Telraams contain small cameras that are connected to a Raspberry Pi microcomputer, and they are able to count cars, heavy vehicles such as lorries, bikes and pedestrians.
Since around March 2021, a number of local residents have had them installed in their window so they can record the level of traffic on their street.
With the new school year kicking off this month, and full crowds allowed to attend football matches again, we decided to take a dive into what the data could tell us about how these things affect traffic levels around Chorlton.
To do this, we chose to look at four locations:
Kensington Road, Oswald Road and Egerton Road North are regularly used by people to travel in and out of Chorlton, so we expected to see them affected when there are Manchester United football games being played.
We expected Kensington Road to be particularly affected, as this road leads towards Trafford and the Old Trafford stadium. Oswald Road intersects with Kensington Road, so we also expected to see some relationship between these two.
Local residents believe that Egerton Road North and Oswald Road are often used to avoid the traffic lights at the Wilbraham Road and Barlow Moor Road junction (known locally as ‘Four Banks’), so we would also expect to see some impact here.
Both Darley Avenue and Oswald Road have primary schools on them, so we expected there to be some increase in activity during the school run, but perhaps less of an impact on Darley Avenue during football matches.
What impact does Manchester United football traffic have on Chorlton?
What we did
Manchester United played two home games during this time – on Saturday 7 August 2021 and Saturday 14 August 2021 – in which full crowds were allowed to attend.
So we downloaded the Telraam data for all Saturdays in August and took an average of all the Saturdays where there was no home game in order to get our baseline.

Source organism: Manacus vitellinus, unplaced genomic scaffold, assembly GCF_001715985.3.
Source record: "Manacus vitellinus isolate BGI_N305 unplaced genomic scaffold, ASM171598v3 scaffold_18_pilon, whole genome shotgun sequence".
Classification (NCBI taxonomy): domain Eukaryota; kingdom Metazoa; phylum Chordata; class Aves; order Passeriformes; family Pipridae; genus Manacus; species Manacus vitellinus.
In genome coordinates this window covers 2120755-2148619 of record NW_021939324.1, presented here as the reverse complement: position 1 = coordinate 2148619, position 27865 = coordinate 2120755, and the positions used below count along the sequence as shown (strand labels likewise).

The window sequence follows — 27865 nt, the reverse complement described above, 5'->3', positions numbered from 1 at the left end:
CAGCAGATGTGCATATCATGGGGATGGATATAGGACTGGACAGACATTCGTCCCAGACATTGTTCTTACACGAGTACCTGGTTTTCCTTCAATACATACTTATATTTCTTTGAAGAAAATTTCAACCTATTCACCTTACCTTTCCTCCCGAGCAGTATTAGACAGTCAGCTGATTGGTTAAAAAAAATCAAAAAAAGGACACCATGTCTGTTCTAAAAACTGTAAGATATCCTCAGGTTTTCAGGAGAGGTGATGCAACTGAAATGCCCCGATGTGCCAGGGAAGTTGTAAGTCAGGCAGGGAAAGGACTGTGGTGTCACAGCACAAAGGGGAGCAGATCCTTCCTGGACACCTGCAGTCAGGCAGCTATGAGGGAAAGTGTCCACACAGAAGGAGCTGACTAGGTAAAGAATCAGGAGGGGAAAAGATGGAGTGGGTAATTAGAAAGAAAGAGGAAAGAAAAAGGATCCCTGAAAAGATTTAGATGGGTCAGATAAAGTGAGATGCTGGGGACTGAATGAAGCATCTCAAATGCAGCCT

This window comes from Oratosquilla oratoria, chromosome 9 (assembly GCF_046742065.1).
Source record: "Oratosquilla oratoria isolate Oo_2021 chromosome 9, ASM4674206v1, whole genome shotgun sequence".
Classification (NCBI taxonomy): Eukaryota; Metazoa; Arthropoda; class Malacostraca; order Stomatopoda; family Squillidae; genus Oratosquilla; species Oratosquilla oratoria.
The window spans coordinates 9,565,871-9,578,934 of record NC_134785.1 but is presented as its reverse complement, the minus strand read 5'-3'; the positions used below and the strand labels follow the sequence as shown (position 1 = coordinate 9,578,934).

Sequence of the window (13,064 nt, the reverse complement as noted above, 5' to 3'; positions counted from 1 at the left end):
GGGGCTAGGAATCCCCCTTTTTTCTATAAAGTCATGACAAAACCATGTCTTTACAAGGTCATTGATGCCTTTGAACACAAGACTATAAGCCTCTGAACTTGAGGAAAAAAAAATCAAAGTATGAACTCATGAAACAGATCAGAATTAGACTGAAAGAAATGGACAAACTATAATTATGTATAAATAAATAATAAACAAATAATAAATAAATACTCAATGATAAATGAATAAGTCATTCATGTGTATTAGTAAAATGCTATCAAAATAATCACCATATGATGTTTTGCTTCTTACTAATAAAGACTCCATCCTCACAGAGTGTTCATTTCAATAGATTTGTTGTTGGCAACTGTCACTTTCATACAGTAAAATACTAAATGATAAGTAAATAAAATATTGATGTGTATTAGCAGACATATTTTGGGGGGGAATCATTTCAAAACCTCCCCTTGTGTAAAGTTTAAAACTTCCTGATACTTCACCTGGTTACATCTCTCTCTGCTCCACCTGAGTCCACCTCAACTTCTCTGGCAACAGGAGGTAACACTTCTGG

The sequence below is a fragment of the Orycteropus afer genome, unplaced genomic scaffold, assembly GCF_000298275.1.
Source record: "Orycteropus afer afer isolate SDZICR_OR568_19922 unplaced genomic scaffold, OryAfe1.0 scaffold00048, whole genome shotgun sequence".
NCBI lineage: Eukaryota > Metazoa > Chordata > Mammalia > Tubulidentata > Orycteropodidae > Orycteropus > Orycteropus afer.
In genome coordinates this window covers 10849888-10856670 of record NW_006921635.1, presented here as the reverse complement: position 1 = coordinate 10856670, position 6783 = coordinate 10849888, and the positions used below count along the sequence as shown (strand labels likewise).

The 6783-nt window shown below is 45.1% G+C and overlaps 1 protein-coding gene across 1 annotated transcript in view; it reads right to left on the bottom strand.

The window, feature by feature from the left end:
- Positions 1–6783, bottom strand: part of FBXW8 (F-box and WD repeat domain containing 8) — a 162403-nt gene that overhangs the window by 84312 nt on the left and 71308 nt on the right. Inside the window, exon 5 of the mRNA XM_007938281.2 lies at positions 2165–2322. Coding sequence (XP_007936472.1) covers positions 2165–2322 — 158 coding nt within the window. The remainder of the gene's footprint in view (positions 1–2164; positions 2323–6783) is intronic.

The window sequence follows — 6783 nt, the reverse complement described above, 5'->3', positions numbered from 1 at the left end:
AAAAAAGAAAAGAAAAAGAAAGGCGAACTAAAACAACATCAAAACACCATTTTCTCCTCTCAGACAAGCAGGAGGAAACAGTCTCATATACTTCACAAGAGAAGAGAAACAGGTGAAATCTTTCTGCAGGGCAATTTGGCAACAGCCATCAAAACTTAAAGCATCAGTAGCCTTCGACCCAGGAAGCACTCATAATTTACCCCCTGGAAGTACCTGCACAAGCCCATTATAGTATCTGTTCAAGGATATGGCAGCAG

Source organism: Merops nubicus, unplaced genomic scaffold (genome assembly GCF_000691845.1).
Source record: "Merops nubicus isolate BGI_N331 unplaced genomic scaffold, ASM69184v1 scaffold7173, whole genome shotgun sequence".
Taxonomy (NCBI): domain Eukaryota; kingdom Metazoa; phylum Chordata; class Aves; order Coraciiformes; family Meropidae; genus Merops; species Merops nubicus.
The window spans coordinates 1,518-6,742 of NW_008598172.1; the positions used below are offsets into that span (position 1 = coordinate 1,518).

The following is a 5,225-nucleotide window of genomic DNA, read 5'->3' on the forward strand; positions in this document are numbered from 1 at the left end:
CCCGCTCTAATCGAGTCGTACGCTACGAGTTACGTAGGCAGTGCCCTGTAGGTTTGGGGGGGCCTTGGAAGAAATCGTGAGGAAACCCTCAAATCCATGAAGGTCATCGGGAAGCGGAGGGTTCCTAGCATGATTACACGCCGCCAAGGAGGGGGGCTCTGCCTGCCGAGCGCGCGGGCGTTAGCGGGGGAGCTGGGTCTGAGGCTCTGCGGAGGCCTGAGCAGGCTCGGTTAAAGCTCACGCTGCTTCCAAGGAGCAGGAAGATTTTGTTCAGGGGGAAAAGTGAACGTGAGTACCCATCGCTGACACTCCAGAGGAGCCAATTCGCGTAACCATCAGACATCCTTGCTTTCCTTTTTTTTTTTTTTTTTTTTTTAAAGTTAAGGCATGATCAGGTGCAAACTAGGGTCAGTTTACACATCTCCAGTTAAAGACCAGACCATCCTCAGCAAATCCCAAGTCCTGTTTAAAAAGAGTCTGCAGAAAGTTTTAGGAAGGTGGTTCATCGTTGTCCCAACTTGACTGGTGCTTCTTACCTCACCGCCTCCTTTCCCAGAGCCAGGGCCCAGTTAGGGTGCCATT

We then compared this average to the days where there was a home football game being played, where we would expect to see the impact of Manchester United football traffic.
No game played versus match days
The graphs below show the average number of cars recorded at our chosen location on Saturdays throughout August compared with the two days that Manchester United played a home game with full crowds in attendance.
On Kensington Road, Oswald Road and Egerton Road North, we can see peaks in traffic on 7 and 14 August that are not present on the average of days where no football game is played. On 14 August, we see peaks at 11am and 3pm, which would be consistent with a midday kick off and end of play. Interestingly, we do not see this early 11am peak on Oswald Road.
For the game on 7 August, we see a 3pm peak, which again corresponds to the game’s kick-off time, and so could represent Manchester United football traffic on Darley Avenue. However, we do not see a later peak after the game.
On Darley Avenue, which is located further south of the other locations, and is not considered to be a through road towards Old Trafford stadium, we do not see the same peaks in traffic. Interestingly, on 7 August, we actually see a marked dip in traffic at 4pm. This could be due to something like a temporary road closure.
Comparing all locations
The graph above shows car traffic at all four locations on 14 August 2021. Again, we see the peaks in traffic at around 11am and 3pm, which corresponds with the midday kick-off time.